Enter 77 (311)
House Of The Rising Sun
Raised By Another
All the Best Cowboys Have Daddy Issues
Whatever The Case May
Hearts And Minds
... In Translation
Deux Ex Machina
Do No Arms
The Greater Good
Born To Run
Man of Science, Man of Faith
Everybody Hates Hugo
... And Found
The Other 48 Days
What Kate Did
The 23rd Psalm
The Hunting Party
Fire & Water
The Long Con
One of Them
The Whole Truth
Two for the Road
Live Together, Die Alone
A Tale of Two Cities
The Glass Ballerina
Every Man for Himself
The Cost of Living
Not in Portland
Flashes Before Your Eyes
Stranger in a Strange Land
Tricia Tanaka is Dead
The Man from Tallahassee
HURLEY: It must've landed in the jungle when the hatch exploded.
SAWYER: I thought the hatch collapsed.
HURLEY: Look, dude, all I know is the sky turned purple. After that I don't ask questions. Just make myself a salad and move on.
SAWYER: Yeah, I can see that's working for you.
SAWYER: I know I've been gone a while and you thought the General Store was having a "going-out-of-business" sale. But now I'm back. And I want what's mine.
NIKKI: Yeah, but it wasn't really yours to begin with.
SAWYER: A, it was mine to begin with when I took it. B, who the hell are you? And C, because I'm fair, I'm going to let you play me for it.
HURLEY: Play ping pong?
SAWYER: That's right, Avalanche. You bastards put up your best player. One game. And when I crush them, you all gotta bring me every piece of my stash back.
HURLEY: If you lose?
SAWYER: I ain't gonna lose, but if I do, tell you what, name it. Ooh, looks like crouching tiger and hidden dragon got something good. Lay it on me.
SUN: No nicknames. If you lose, no nicknames for anyone for a week.
SAYID: How did you get here?
MIKHAIL: I almost don't know where to begin.
SAYID: Why don't you begin with the Dharma Initiative.
MIKHAIL: I grew up in Kiev and joined the Soviet Army. I was stationed at a listening post at Vladivostok. After the Cold War, after we lost the Cold War, my unit was decommissioned. I was dismissed from my life in the military. And after years of conducting unpleasant actions against our enemies, I found myself wanting to do something good. So I replied to a newspaper advertisement.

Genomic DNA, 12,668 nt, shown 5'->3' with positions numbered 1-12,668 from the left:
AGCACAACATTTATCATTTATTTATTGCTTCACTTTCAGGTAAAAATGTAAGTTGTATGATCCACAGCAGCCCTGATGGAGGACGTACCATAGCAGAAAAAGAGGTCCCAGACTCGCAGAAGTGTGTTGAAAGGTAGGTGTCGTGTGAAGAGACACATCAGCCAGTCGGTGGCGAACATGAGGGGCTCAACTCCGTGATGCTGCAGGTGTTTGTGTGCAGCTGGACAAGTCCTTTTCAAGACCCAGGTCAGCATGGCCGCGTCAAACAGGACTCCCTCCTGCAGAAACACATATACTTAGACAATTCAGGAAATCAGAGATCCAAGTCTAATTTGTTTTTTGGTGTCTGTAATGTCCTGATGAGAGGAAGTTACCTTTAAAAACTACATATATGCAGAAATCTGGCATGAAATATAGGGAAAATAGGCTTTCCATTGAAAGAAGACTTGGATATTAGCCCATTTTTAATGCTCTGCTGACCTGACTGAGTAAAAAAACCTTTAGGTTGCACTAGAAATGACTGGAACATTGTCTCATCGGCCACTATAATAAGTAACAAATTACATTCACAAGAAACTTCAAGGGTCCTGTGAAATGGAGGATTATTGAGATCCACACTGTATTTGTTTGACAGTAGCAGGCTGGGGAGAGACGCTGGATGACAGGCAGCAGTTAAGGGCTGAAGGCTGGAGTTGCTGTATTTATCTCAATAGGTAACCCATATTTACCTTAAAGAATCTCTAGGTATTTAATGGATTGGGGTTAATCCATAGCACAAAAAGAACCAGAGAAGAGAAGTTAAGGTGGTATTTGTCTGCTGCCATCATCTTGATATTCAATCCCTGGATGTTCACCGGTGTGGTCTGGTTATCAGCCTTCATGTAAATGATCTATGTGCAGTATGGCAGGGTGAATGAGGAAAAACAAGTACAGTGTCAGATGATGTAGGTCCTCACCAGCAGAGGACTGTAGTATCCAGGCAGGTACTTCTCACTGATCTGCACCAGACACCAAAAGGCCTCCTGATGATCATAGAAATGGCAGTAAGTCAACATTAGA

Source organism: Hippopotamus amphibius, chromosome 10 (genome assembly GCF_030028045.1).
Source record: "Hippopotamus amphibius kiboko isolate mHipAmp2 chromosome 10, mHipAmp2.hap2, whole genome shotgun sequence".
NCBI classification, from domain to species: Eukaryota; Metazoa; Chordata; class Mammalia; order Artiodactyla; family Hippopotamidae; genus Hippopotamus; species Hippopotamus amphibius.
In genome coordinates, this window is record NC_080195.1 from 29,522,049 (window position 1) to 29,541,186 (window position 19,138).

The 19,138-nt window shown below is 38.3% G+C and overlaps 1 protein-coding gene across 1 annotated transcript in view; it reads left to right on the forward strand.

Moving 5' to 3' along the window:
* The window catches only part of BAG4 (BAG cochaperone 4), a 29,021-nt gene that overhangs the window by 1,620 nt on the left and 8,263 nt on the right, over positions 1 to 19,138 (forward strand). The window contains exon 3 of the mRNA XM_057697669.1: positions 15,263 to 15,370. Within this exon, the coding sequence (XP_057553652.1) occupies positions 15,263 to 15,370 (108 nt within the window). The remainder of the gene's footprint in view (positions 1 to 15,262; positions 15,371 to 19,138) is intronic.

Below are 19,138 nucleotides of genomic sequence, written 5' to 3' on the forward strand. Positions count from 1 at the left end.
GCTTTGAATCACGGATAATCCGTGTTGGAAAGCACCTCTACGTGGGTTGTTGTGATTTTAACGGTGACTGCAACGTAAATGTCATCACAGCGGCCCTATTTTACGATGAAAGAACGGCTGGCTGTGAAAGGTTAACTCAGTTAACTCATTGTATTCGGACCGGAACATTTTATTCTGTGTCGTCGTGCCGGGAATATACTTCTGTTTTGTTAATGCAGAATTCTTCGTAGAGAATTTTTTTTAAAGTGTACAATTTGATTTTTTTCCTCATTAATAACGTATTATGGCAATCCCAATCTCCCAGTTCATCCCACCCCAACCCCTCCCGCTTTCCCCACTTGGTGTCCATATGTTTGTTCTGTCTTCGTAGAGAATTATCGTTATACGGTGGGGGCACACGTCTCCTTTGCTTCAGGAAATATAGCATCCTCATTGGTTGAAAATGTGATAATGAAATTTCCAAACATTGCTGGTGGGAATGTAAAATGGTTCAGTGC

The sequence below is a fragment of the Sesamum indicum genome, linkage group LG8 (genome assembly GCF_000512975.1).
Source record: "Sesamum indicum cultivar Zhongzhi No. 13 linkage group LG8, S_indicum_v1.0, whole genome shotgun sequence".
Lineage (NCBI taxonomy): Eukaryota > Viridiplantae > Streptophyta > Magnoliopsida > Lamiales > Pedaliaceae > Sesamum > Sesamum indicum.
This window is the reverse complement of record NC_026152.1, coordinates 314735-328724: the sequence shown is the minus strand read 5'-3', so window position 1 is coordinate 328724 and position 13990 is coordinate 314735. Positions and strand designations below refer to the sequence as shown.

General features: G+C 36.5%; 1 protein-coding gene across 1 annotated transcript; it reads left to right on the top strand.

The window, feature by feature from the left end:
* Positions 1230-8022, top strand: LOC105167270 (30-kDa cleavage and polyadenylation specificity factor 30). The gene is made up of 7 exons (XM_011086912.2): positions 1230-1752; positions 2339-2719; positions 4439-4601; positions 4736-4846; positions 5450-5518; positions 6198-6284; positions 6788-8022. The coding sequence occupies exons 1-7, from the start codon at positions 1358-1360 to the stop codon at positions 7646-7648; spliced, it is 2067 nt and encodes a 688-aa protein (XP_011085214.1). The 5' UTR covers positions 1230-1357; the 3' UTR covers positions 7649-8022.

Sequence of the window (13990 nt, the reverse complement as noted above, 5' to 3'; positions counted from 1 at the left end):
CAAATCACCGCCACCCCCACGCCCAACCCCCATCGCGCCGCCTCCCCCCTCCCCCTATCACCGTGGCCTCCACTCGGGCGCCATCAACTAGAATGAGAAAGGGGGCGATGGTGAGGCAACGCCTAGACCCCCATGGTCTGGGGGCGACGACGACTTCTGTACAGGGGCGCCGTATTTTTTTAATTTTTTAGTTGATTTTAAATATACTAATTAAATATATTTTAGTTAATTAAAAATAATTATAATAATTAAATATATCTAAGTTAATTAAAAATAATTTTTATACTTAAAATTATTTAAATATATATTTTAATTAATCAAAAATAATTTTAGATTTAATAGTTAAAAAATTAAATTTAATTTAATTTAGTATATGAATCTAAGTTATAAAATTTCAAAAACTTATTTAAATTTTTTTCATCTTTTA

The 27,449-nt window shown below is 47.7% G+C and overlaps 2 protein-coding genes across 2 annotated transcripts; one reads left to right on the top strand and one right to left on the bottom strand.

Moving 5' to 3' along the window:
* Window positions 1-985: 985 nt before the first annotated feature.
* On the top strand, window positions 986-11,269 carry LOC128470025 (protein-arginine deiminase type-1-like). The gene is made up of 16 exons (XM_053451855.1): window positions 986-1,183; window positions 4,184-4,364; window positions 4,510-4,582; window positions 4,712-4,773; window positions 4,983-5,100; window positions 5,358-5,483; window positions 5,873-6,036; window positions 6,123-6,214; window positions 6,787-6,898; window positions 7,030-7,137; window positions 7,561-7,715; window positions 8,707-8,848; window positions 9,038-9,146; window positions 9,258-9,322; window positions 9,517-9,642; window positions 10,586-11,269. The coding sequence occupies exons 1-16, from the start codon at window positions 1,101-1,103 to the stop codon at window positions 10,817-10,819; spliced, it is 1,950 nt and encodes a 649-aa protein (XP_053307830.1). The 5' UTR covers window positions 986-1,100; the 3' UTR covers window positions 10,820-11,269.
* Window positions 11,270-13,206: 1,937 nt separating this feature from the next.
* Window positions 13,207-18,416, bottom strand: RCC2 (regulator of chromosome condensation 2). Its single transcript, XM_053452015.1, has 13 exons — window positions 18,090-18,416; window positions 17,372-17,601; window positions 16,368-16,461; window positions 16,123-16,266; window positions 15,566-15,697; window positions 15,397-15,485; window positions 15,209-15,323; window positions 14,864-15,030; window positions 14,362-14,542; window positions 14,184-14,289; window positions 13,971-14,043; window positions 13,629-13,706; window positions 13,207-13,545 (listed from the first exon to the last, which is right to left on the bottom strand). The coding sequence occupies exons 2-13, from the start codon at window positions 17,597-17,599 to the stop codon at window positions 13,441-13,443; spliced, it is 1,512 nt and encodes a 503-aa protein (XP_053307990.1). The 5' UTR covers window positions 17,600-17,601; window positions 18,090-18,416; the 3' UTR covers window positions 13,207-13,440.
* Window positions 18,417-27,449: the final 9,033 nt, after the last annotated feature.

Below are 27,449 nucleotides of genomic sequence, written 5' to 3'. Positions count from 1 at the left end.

SAYID: An advertisement?
MIKHAIL: 'Would you like to save the world?' it read. That's how I met them, the Initiative. They're very secretive, very rich, very smart.
SAYID: So, when did you come to the island?
MIKHAIL: 11 years now. I like computers, communications equipment, being along like a lighthouse keeper. So they put me in this station. They called it The Flame.
SAYID: What is the purpose of the flame?
MIKHAIL: To communicate with the outside world, of course.
MIKHAIL: Ha! Don't waste your time. For ten years I have tried to defeat that game. But it was programmed by three grand masters. And it cheats.
LOCKE: Hmm. Well, I've played a lot of computers and I'm pretty sure they don't know how to cheat. That's what makes being human so distinctly wonderful.
SAWYER: So, you really the number one draft pick, Grimace?
HURLEY: Yep. Are we playing with the mercy rule?
SAWYER" Mercy rule?
HURLEY: Yeah, if I am like up 11-0 I, you know, automatically win.
SAWYER: You're going to go up 11-0.
HURLEY: Well, any one of us.
SAWYER: Sure, we can have a mercy rule.
AMIRO: After my husband and I first arrived in Paris, I was afraid to ever leave our apartment. So I would stare out in the window into the alley, and I would see this cat looking for scraps. One day some children came into the alley and trapped him in a box. I watched them light firecrackers and drop them in the box. I could hear him howl from three stories above. So finally, I had a reason to leave my apartment. I rescued this cat and I brought him home. He sits with me when I read, sleeps with me, and he purrs. But, every once in a while, he will bite me or scratch me. He does this because sometimes he forgets that he is safe now. So I forgive him when he bites me, because I remember what it is like to never feel safe. And that is because of you. So today, I ask only one thing of you: I ask you now to show me the respect by acknowledging what you did to me. That it was you who questioned me, tortured me and that you remember me.
SAYID: I remember you. I remember your face. Your face has haunted me ever since I left Iraq. I am sorry. I am so sorry for what I did to you. I am sorry.
AMIRO: I forgive you. When my husband return, I will tell I made a terrible mistake, that it was not you, and he will release you.
SAYID: Why? Why are you letting me go?
AMIRO: We are all capable of doing what those children did to this cat. But I will not do that. I will not be that.